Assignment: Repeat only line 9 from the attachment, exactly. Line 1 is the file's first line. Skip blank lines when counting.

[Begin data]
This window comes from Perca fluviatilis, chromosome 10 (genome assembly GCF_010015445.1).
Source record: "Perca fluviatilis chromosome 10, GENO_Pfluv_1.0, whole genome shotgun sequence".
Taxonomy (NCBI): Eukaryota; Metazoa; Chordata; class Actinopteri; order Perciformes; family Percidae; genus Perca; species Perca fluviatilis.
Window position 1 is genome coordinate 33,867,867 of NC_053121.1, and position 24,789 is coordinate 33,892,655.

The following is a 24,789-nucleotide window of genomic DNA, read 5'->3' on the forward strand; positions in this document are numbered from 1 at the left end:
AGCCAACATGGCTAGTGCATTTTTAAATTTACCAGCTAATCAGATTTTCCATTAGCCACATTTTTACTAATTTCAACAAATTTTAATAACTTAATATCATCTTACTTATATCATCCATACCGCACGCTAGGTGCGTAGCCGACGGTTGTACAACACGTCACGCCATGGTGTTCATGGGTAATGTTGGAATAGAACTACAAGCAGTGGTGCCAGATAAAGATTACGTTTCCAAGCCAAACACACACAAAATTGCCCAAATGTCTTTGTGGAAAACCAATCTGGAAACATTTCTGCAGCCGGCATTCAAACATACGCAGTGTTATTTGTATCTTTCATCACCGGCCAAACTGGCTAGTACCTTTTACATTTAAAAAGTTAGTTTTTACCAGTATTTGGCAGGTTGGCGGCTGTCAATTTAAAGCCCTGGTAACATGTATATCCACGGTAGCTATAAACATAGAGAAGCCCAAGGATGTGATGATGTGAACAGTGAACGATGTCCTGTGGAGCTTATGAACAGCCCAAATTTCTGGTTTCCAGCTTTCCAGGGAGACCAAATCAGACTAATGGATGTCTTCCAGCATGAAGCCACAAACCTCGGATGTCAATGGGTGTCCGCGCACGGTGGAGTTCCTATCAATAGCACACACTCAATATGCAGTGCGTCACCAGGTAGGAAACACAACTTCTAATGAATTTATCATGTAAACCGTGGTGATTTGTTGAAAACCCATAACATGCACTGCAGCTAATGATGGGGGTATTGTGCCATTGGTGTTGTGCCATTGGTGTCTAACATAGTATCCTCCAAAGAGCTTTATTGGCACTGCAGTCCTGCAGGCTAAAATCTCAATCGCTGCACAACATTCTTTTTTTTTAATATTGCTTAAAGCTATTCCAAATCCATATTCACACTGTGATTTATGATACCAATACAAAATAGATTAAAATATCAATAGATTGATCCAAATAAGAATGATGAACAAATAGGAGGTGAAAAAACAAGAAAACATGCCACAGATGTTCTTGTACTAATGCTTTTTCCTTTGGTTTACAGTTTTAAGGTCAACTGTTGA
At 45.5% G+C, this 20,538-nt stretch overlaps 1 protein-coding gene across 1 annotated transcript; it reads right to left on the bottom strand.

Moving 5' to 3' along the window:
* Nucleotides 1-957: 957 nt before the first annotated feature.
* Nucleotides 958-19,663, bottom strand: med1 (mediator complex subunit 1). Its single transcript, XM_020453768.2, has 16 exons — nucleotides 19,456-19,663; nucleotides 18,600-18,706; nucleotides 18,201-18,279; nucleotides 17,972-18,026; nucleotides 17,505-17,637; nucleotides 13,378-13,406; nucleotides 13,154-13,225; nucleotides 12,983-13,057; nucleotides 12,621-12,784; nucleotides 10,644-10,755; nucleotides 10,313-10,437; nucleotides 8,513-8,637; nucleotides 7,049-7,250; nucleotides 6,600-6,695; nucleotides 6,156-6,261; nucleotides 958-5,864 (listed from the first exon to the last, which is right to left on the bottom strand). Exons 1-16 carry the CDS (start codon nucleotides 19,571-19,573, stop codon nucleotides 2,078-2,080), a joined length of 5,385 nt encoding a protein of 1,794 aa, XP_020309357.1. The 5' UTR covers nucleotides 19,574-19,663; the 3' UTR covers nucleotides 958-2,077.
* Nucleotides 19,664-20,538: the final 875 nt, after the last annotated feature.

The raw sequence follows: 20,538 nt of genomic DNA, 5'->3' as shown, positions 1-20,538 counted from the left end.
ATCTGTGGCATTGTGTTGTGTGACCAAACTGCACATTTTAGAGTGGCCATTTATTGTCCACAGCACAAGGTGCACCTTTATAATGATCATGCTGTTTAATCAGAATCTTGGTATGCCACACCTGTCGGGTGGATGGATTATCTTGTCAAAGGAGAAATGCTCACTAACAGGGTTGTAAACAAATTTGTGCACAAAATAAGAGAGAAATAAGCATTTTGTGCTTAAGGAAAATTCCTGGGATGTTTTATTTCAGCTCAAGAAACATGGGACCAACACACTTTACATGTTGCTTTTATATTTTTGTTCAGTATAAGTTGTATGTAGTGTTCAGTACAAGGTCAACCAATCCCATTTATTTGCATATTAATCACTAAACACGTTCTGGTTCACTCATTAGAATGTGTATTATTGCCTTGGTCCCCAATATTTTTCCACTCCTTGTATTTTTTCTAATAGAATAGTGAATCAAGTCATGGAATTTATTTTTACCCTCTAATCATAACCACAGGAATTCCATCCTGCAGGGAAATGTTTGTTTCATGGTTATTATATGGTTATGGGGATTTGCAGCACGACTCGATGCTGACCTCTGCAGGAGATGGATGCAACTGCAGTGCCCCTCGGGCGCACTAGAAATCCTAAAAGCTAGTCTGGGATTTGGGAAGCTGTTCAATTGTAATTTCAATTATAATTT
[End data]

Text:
* Nucleotides 1-957: 957 nt before the first annotated feature.